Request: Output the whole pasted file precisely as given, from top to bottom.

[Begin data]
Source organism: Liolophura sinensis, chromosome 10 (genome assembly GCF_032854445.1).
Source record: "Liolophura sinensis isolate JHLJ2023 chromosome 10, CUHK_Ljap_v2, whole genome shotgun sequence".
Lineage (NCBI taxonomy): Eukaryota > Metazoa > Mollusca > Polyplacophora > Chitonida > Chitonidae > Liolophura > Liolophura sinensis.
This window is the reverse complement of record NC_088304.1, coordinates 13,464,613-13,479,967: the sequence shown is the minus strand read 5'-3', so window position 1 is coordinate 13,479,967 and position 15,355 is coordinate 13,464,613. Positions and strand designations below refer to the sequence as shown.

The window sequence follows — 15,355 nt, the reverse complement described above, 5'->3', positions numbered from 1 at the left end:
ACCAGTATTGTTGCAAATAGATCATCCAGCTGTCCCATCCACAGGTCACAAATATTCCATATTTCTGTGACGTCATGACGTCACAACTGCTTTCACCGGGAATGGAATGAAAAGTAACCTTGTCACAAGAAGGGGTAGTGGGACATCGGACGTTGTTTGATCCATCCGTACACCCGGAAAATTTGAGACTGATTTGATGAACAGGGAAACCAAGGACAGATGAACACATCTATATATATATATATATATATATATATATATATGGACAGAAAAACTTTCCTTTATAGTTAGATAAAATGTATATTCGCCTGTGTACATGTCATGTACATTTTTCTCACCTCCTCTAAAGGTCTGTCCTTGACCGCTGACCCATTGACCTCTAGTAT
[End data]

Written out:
Source organism: Liolophura sinensis, chromosome 10 (genome assembly GCF_032854445.1).
Source record: "Liolophura sinensis isolate JHLJ2023 chromosome 10, CUHK_Ljap_v2, whole genome shotgun sequence".
Lineage (NCBI taxonomy): Eukaryota > Metazoa > Mollusca > Polyplacophora > Chitonida > Chitonidae > Liolophura > Liolophura sinensis.
This window is the reverse complement of record NC_088304.1, coordinates 13,464,613-13,479,967: the sequence shown is the minus strand read 5'-3', so window position 1 is coordinate 13,479,967 and position 15,355 is coordinate 13,464,613. Positions and strand designations below refer to the sequence as shown.

The window sequence follows — 15,355 nt, the reverse complement described above, 5'->3', positions numbered from 1 at the left end:
ACCAGTATTGTTGCAAATAGATCATCCAGCTGTCCCATCCACAGGTCACAAATATTCCATATTTCTGTGACGTCATGACGTCACAACTGCTTTCACCGGGAATGGAATGAAAAGTAACCTTGTCACAAGAAGGGGTAGTGGGACATCGGACGTTGTTTGATCCATCCGTACACCCGGAAAATTTGAGACTGATTTGATGAACAGGGAAACCAAGGACAGATGAACACATCTATATATATATATATATATATATATATATATATGGACAGAAAAACTTTCCTTTATAGTTAGATAAAATGTATATTCGCCTGTGTACATGTCATGTACATTTTTCTCACCTCCTCTAAAGGTCTGTCCTTGACCGCTGACCCATTGACCTCTAGTAT